Actually, that’s not accurate: Kathryn Grody; her husband, Mandy Patinkin; and their son, Gideon, have been everything to me during this pandemic. On Patinkin’s social media accounts, the Jewish family has been providing the joyful, human, and activist video content that I desire — nay, need. (Just check out this video of him blowing the shofar!)
But one of the many, many things I love about Patinkin — and this was true even before coronavirus — is his tendency to sing Yiddish songs. More than 20 years ago, in 1997, Patinkin released an album of Yiddish songs called “Mamaloshen” (Yiddish for “mother tongue”). A year later, he turned it into a Broadway show.
But that’s not all: Patinkin’s been known to break into song in the Jewish language on talk shows. He’s sung a Yiddish version of Shawn Mendes’ “Stitches” on The Late Late Show while the pop star was sitting next to him, and broke into an incredible Yiddish rendering of “Supercalifragilisticexpialidocious” on The Rosie O’Donnell Show. (Fun fact: This song, like the rest of the soundtrack of Mary Poppins, was written by the Jewish duo best known as the Sherman Brothers.)
Back in November, after Joe Biden and Kamala Harris won the election, Patinkin sang an a cappella version of “Somewhere Over the Rainbow” — in Yiddish and English — in a celebratory video for the Jewish Democratic Council of America. It was incredibly beautiful and just so moving — even more so as Grody was sitting right next to him, weeping.
Patinkin’s singing is even more heart-rending when you think about the incredible Jewish history of this song, which was written by two Jewish sons of immigrants who escaped the pogroms of Eastern Europe to “a land they only imagined in their dreams.” It was released two months after Kristallnacht.
The clip is absolutely a marvel to watch — and to listen to:
Patinkin, 68, has a truly otherworldly talent for singing. His Broadway musical career began in Andrew Lloyd Webber’s Evita, where he won a Tony for his portrayal of the narrator, Che, and on Stephen Sondheim’s Sunday in the Park with George, where he played the pointillist artist George Seurat.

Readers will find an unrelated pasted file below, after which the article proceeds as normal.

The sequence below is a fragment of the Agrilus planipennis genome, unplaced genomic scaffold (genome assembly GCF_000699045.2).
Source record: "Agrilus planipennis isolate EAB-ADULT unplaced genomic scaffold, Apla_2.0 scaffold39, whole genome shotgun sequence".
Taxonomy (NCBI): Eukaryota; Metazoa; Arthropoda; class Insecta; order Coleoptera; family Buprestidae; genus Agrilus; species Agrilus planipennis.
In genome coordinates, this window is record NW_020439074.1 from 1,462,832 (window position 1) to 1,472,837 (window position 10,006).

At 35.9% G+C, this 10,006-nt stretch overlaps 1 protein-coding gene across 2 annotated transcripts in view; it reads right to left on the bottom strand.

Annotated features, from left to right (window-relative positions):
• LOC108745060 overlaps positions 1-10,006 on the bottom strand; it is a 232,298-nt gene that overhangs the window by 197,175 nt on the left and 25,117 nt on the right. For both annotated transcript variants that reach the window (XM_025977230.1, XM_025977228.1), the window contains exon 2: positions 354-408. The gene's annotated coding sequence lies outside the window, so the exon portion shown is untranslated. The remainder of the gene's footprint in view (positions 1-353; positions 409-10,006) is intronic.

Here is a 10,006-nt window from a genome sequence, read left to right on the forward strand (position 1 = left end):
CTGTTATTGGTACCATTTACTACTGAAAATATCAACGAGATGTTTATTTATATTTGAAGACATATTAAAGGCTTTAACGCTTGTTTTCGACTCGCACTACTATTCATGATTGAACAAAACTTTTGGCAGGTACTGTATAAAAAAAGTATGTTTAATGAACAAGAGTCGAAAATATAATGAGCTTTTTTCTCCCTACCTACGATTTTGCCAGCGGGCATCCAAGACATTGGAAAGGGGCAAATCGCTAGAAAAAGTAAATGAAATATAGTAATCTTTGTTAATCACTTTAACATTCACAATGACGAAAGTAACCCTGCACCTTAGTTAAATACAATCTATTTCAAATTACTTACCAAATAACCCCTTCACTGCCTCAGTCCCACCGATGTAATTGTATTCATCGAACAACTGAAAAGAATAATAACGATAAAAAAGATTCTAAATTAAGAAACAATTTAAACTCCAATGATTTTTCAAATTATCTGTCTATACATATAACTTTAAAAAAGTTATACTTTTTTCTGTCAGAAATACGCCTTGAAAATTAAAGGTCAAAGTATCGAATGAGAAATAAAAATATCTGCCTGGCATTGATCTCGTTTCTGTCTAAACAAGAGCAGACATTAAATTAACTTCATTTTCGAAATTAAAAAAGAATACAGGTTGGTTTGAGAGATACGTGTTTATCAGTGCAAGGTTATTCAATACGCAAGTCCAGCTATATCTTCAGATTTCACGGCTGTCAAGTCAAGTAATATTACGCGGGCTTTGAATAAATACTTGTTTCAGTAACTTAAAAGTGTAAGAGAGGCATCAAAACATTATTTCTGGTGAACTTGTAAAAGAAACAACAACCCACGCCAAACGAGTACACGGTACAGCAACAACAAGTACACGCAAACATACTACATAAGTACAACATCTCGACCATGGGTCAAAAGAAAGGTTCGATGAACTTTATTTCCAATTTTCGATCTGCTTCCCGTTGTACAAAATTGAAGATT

Listening to Patinkin sing is a breathtaking thrill and, over the years, his renditions of “Somewhere Over The Rainbow,” have always been something to behold:
Patinkin’s penchant for signing in Yiddish, however, is something that developed later in his life. Mandy, born Mandel Bruce Patinkin to a Conservative Jewish family in Chicago, grew up with Judaism as a big part of his life. Yet, while Yiddish was spoken at his home he never considered it his domain.
“My folks spoke it with my grandparents when they had a secret and wanted to keep it from the kids,” he told the Forward in 2005.
That is until the 1990s, when famed theater producer Joseph Papp approached him, asking the actor to perform at a benefit concert for YIVO Institute for Jewish Research. Patinkin professed that he didn’t know any Yiddish songs, but Papp urged him to learn one. His first Yiddish performance was at that concert, singing “Yossel, Yossel.”
Since then, Patinkin found his passion for singing in the language, and he hasn’t stopped giving us beautiful Yiddish renditions of beloved songs. We hope he never does!
Header image by Jeff Kravitz/FilmMagic